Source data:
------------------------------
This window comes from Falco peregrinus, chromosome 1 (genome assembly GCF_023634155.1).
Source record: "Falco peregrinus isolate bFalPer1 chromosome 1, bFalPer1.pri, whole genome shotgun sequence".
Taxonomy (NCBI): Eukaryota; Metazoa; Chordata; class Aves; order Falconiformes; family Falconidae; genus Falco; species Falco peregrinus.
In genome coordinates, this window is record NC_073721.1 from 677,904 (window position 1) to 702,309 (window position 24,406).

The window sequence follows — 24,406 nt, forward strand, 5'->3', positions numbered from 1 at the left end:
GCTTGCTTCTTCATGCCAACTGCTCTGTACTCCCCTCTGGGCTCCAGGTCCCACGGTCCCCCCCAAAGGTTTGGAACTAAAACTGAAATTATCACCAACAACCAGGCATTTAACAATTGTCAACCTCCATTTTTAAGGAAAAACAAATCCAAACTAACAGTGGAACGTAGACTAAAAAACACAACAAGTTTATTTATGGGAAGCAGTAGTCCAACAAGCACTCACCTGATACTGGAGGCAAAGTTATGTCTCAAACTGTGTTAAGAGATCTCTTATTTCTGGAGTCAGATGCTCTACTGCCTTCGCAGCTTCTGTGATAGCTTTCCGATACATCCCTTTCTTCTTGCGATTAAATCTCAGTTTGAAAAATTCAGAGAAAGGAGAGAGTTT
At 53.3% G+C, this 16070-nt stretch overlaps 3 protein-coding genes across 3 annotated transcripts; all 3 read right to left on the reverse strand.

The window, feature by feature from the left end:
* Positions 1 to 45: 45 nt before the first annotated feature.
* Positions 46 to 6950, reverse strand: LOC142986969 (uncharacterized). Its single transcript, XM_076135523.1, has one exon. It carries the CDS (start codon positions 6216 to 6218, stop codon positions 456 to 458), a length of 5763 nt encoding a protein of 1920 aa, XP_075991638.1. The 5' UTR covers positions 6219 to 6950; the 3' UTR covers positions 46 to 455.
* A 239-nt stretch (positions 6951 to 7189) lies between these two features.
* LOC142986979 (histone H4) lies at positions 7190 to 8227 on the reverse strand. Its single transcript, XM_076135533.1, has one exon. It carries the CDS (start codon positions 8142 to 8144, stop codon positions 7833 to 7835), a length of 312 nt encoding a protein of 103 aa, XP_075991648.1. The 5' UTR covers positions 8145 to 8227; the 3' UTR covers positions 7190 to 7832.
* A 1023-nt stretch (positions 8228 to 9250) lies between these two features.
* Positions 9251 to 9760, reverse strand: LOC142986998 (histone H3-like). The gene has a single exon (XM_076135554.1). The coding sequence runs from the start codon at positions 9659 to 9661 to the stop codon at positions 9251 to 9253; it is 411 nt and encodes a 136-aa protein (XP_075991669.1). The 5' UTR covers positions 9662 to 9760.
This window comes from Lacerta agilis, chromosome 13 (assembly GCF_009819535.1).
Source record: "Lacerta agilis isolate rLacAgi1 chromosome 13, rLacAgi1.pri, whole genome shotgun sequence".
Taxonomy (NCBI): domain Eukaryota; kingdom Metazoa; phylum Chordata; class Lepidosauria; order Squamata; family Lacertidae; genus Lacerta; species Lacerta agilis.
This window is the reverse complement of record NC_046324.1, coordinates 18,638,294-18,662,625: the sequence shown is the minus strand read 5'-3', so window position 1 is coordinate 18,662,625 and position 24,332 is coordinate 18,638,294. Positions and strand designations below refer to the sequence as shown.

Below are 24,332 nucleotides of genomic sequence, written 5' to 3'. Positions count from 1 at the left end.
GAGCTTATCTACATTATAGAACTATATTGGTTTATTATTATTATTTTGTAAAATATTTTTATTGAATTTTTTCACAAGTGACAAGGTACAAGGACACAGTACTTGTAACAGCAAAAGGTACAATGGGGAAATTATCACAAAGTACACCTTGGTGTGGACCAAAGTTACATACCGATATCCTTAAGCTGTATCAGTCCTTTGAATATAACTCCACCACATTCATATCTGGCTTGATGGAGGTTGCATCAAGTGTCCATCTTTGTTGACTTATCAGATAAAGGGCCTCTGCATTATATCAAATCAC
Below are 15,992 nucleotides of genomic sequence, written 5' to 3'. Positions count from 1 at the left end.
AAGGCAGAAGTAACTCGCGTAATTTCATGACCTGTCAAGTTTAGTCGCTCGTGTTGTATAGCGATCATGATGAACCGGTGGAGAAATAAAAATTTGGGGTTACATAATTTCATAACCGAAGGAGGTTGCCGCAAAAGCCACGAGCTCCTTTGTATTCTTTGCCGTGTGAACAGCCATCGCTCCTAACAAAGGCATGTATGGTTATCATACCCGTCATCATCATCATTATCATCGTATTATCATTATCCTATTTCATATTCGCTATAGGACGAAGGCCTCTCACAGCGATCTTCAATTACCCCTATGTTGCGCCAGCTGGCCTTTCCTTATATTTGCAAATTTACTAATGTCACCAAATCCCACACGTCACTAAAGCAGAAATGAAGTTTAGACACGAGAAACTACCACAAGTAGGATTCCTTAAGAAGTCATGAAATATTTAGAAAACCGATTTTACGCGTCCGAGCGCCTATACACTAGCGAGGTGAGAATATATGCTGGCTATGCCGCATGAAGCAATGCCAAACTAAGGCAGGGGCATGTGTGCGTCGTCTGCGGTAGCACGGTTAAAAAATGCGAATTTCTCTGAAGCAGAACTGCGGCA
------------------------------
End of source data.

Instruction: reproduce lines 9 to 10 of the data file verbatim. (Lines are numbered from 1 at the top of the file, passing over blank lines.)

* Positions 1 to 45: 45 nt before the first annotated feature.
* Positions 46 to 6950, reverse strand: LOC142986969 (uncharacterized). Its single transcript, XM_076135523.1, has one exon. It carries the CDS (start codon positions 6216 to 6218, stop codon positions 456 to 458), a length of 5763 nt encoding a protein of 1920 aa, XP_075991638.1. The 5' UTR covers positions 6219 to 6950; the 3' UTR covers positions 46 to 455.